Relative Something

*this* John W. Hays' take on things and experiences

Posts Tagged ‘stress

The Diet

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Not that we want to compound the misery we put our horses through, but the weeks of indoor confinement they just endured have come with the added insult of decreased rations. If protecting them from the ravages of founder (laminitis) means we need to closely control what our horses are consuming, we need to do it regardless of how unhappy they act over the situation.

I am certain that the reason Cayenne was prancing around snorting when I freed her from the confines of her stall on Saturday was because she had grown so agitated over the lack of anything to eat in her “cell.” She had made that clear with the kicking of the wall and pawing at the floor when I showed up to greet the farrier and get Hunter some padded shoes.

The precisely measured portions I had meted out at noon were ancient history and she wanted more. Luckily, she settled down a little bit while Hunter was brought out of his stall to stand between both mares and be fitted.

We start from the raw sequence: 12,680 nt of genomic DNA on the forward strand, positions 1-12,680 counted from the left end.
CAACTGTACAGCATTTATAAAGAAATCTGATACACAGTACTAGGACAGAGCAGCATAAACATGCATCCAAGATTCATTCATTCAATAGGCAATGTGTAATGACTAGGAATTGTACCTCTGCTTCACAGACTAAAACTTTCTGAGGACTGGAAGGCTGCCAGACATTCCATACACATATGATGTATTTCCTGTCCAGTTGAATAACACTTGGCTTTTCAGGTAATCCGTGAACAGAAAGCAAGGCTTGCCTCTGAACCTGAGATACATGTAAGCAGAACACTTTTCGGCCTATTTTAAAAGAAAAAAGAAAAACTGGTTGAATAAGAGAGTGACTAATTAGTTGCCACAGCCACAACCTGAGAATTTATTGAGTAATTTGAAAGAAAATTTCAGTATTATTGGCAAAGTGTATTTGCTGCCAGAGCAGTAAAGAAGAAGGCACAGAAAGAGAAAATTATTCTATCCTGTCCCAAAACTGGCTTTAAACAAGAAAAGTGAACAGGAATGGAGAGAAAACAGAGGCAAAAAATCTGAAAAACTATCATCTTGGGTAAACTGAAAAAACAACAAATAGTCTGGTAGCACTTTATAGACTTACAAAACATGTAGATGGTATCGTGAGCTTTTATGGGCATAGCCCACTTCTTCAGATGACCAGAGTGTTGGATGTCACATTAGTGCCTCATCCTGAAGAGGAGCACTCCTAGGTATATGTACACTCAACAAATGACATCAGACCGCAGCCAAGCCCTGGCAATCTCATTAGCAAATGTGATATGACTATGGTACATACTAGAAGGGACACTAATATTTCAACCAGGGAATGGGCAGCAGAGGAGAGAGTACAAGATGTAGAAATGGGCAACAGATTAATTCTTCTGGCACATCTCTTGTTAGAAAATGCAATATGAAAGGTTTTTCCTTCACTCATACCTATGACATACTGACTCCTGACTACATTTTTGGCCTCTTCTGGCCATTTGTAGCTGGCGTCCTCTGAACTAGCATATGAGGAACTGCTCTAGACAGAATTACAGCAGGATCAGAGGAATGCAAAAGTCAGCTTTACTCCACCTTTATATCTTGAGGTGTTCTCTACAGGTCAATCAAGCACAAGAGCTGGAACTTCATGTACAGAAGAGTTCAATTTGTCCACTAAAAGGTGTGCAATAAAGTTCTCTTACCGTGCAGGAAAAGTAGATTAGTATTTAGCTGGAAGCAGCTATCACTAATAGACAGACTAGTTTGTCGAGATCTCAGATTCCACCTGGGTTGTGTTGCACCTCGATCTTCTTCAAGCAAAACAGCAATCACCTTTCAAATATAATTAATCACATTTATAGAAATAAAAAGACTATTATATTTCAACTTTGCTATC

Later, after the three horses were done thrashing around outside in the paddock, they settled down and took up stations over the hay boxes, where bonus servings had been made available to augment their celebration over the return to the great outdoors.

Now, even though it was a bonus offering, it was still a precisely measured meager portion of a bonus.

It didn’t take them long to show their feelings about the restrictions of this new diet still being in place, even though they have been released from confinement in the barn.

Yesterday, I spotted them grazing on the winter manure pile inside their fence line. It seems there have been a few morsels of hay raked up with the manure.